Support Local Journalism


Hillary Clinton's historic candidacy for president of the United States began, symbolically, in Missoula 100 years ago.

On Nov. 7, 1916, Jeannette Rankin came in second place in Montana's U.S. House of Representatives election with 76,932 votes, according to state records. And back then, Montana sent two representatives to the House on Capitol Hill, electing both from a single at-large district.

Thus did Rankin make world history, becoming the first woman ever elected to a legislative body. It was a milestone for the ongoing gender equality movement and an increasing number of women in politics.

Three hundred and twelve women have served in Congress since. Thousands more have been elected to state and local government positions. As the first elected, Rankin's legacy has been glorified by proud Montanans, a state that enacted full suffrage years before the 19th Amendment was adopted in 1920.

In March, Democrat Denise Juneau started her 2016 House campaign in front of Rankin's statue. "Growing up in Browning and on the Blackfeet Reservation, I would have never believed it possible to be standing here today in front of Jeannette Rankin and all of you,” Juneau told supporters at the state capitol in Helena, according to the Independent Record.

But scholars can list several myths surrounding Rankin and her legacy.

Home is where the heart is

Rankin, the eldest of seven siblings, was born in 1880 to John and Olive Rankin, a notable family in Missoula. But Jeannette badly wanted out of Montana, and lived in Washington, New York and Georgia. In 1973, she died in Carmel, California, and her ashes were scattered into Monterey Bay.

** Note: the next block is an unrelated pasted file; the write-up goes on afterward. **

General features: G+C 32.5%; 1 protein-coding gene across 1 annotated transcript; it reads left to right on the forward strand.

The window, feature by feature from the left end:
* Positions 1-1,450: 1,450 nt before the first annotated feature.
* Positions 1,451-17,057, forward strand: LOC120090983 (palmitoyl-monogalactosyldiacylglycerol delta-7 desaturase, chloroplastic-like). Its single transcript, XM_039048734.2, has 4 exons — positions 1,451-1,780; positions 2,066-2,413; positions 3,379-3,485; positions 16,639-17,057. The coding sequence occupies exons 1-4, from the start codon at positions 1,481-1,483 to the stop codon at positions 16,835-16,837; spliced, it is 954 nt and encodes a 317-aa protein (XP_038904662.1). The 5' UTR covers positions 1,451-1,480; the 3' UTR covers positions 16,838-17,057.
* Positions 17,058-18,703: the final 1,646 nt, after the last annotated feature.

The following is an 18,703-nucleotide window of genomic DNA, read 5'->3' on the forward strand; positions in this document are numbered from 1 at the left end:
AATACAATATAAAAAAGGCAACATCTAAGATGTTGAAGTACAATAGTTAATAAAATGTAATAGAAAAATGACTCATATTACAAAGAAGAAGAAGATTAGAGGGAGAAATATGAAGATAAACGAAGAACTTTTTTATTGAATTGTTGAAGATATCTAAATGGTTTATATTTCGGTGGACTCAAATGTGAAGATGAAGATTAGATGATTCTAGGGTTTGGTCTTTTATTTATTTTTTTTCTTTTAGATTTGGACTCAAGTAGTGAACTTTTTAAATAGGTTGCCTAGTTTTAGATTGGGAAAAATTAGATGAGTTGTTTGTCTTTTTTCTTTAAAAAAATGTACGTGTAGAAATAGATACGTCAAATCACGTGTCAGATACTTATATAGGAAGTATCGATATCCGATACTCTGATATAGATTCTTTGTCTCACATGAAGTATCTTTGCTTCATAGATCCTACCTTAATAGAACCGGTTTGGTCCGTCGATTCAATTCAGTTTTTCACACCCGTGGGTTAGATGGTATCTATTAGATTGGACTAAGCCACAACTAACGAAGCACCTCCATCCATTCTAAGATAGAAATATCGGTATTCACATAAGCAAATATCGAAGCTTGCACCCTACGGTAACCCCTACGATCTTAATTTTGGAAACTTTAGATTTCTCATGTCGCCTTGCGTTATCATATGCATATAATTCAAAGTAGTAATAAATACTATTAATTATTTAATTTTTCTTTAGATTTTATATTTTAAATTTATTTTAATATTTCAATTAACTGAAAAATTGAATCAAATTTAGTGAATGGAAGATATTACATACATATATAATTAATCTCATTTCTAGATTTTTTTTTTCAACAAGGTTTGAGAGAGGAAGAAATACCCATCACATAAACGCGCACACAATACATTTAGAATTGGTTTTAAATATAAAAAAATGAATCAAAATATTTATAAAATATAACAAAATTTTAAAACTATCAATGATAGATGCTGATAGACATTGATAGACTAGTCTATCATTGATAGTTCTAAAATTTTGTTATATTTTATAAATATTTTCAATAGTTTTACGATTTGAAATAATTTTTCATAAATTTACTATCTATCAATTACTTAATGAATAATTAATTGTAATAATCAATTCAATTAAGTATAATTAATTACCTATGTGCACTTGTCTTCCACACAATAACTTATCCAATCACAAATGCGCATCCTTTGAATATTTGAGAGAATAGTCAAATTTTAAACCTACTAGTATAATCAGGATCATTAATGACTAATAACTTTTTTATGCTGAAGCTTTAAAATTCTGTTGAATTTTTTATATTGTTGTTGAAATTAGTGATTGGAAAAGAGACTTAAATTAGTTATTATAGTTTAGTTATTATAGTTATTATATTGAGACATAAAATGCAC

Jim Lopach and Jean Luckowski are retired professors from the University of Montana who also live in Missoula and who co-authored the 2005 book "Jeannette Rankin: A Political Woman."

In an interview last week, they said after John Rankin died in 1904, Jeannette "bristled" at the expectation she was to stay at home in Missoula to manage the family's domestic affairs while her younger brother Wellington went off to Harvard and entered politics.

"Go! Go! Go! It makes no difference where just so you go! go! go! Remember at the first opportunity go!" Jeannette wrote in her journal while in Montana.

Jeannette felt stifled by her mother and the family life. So she did go. In 1909, Jeannette earned a master's degree in social work from a university in New York City. After a brief time back in Missoula, she moved to Washington state.

But she didn't work in that field or that state long before devoting herself to the suffrage movement. Between 1910 and 1916, she visited 13 states campaigning with the National American Woman Suffrage Association.

"That's where she really discovered what her talents were," Lopach said of Jeannette's campaigning and public speaking.

She then came back for her politics. At Jeannette's urging, Montana's state Legislature extended voting rights to women in 1914, but two years later, it wasn't just new women voters who elected Jeannette.

How Rankin won in 1916

"Most people think that she was elected because of the woman vote, but it's not that simple," Luckowski said. "And the suffrage leaders were not too excited about her being the first one. I think there was some bias against her.... I think they would have preferred an East Coast long-time suffrage leader to have been elected, not Jeannette."

Jeannette's brother Wellington, the top Republican in the state, ran Jeannette's congressional campaign and used his wealth to fund it. He also wrote her major speeches.

But Jeannette was better off-script, more natural and compelling when not reading — a product of her public speaking training in Washington and her years campaigning for suffrage.

"Don't forget that she was on the stump, speaking a lot of times to women and men who had never seen a woman doing this as effectively as she could and they said she was spell-binding and charismatic. The unusualness of her presence had a big impact," Luckowsi said.

And their research, Lopach said, leads them to think that the upper-class Jeannette was effective in the streets, bars and bordellos.

"She really was as a child interested in what her dad did at the sawmill and on their ranch. She really appreciated labor so I think she had some affinity with all voters," Lopach said.